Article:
Dreaming of moving into a retirement village but the unknown costs are putting you off? Well, some big changes could be coming for the retirement village industry to make things fairer for all residents.

A review of retirement villages took place earlier this year with the aim of striking a balance to safeguard the interests of village residents while still encouraging innovation within the sector.

While each individual retirement village has its own way of doing things here are some common threads.

  • You must sign an Occupation Right Agreement (ORA) and there’s currently tons of paperwork and legal jargon that can be hard to understand.
  • You will have to pay an entry fee for the right to live in your unit or villa.
  • You won’t receive any capital gains, meaning you won’t benefit from any increase in the value of the property.
  • You will be charged weekly fees to cover rates, insurances, and the upkeep of the facility – and these weekly fees can continue long after you have vacated your unit – in fact there is currently no limit on how long they can continue to bill you!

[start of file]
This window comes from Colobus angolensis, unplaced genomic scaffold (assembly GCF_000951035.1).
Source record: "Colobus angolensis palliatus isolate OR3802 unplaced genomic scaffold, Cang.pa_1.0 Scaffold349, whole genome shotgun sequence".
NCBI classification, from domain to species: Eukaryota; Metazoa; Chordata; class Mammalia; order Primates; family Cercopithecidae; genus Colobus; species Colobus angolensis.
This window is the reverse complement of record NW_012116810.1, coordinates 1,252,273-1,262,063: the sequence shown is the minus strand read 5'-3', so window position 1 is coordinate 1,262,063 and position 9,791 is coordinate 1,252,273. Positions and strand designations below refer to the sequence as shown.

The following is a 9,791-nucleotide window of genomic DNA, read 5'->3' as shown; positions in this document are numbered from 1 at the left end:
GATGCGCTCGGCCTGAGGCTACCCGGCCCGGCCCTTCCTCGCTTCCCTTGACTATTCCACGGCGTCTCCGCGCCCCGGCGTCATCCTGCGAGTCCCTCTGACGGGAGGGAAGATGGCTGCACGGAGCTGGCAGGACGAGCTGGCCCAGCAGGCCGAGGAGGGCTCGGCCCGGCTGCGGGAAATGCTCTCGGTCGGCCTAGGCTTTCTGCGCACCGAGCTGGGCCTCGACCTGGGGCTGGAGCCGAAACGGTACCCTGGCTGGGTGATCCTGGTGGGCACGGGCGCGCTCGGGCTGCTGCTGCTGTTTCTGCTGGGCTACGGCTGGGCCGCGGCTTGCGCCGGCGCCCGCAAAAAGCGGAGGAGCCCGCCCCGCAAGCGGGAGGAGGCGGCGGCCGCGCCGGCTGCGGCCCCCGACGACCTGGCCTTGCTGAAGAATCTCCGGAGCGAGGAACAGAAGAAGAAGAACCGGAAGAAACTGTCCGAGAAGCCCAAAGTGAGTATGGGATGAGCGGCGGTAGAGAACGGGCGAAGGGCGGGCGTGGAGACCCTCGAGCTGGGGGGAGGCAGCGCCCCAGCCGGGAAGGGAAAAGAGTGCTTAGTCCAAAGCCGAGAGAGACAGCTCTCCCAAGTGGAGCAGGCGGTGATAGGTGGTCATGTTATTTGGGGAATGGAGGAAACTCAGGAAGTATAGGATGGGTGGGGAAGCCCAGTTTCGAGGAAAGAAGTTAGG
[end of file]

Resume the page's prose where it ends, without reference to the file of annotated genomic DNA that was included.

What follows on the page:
• You will be charged a fixed deduction fee (also called a deferred management fee). It’s a percentage of the entry fee – around 20-30% and is deducted from the sale of your unit when you move out.
  • You could also be charged for any repairs to heat pumps and white goods.
  • Options to move into care at the facility are confusing and not guaranteed.
  • There is no independent body to hear and deal with a complaint or dispute you may have.

The proposal for change is urging retirement village operators to be more transparent and provide clearer and more comprehensive information about the services they offer, and the financial implications for residents.

Here’s some of what’s on the table for operators to consider.

  • The retirement village operator repays the capital within a fixed period of time (e.g. 6 or 12 months).
  • Shares the capital gain with the resident.
  • Pays interest on the entry fee after the unit has been empty for six months.

What happens next, you ask?

Once the consultation period is over, advice will be given to the new Minister in our newly formed government so stay tuned.

Residential property